It will be a great day in the history of science if we sometime discover a damp shadow elsewhere in the universe where a fungus has sprouted. The mere fossil trace of life in its simplest form would be the crowning achievement of generations of brilliant and diligent labor.
And here we are, a gaudy efflorescence of consciousness, staggeringly improbable in light of everything we know about the reality that contains us.
There are physicists and philosophers who would correct me...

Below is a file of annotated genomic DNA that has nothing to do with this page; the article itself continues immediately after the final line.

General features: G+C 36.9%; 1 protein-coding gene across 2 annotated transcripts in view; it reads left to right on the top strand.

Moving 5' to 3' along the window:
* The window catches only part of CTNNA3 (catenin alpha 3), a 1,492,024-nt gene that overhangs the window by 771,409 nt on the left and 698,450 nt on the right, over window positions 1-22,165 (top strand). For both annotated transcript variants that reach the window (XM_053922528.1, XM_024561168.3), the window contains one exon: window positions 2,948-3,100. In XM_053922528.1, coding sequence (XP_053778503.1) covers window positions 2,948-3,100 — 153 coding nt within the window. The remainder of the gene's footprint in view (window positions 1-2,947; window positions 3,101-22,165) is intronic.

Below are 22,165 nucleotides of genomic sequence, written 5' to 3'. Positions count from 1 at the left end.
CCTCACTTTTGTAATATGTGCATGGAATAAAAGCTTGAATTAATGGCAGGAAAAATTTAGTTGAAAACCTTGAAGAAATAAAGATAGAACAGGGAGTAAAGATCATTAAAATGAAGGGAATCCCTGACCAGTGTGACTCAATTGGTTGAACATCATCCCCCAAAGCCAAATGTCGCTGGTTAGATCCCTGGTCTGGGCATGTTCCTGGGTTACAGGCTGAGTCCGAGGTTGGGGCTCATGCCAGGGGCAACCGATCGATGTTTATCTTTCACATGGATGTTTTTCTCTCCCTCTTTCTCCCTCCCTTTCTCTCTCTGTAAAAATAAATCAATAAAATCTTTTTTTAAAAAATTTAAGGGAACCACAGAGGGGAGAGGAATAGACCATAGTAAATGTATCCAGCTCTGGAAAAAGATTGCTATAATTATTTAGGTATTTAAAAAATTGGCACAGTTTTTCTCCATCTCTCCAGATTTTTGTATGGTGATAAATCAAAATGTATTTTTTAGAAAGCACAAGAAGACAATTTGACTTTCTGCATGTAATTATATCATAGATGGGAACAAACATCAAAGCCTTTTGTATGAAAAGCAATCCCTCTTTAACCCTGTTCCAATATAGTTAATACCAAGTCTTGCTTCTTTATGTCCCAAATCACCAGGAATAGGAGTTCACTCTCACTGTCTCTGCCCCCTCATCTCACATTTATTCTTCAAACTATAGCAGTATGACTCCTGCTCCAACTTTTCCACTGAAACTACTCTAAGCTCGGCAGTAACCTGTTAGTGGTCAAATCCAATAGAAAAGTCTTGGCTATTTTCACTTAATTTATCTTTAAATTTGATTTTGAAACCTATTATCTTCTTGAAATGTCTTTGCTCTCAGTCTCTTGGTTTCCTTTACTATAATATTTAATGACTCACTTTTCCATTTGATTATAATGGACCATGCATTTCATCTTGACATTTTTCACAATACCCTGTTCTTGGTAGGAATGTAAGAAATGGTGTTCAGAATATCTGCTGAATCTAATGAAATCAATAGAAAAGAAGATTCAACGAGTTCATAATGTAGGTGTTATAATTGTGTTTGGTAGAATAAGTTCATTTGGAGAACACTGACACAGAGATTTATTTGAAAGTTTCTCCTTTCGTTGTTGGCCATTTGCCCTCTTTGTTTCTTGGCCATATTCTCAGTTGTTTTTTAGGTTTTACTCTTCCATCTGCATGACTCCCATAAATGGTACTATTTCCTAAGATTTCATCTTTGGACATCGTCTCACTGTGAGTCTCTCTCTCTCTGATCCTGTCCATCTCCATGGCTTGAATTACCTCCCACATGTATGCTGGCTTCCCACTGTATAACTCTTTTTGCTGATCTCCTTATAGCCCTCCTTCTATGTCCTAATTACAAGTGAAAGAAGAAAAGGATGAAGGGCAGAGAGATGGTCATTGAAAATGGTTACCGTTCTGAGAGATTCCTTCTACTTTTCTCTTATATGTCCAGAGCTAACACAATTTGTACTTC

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Marilynne Robinson is the author of the novels Home (2008), Gilead (2004)— winner of the Pulitzer Prize—and Housekeeping (1981), and three books of nonfiction, Mother Country (1989), The Death of Adam (1998), and Absence of Mind (2010). She teaches at the University of Iowa Writers’ Workshop.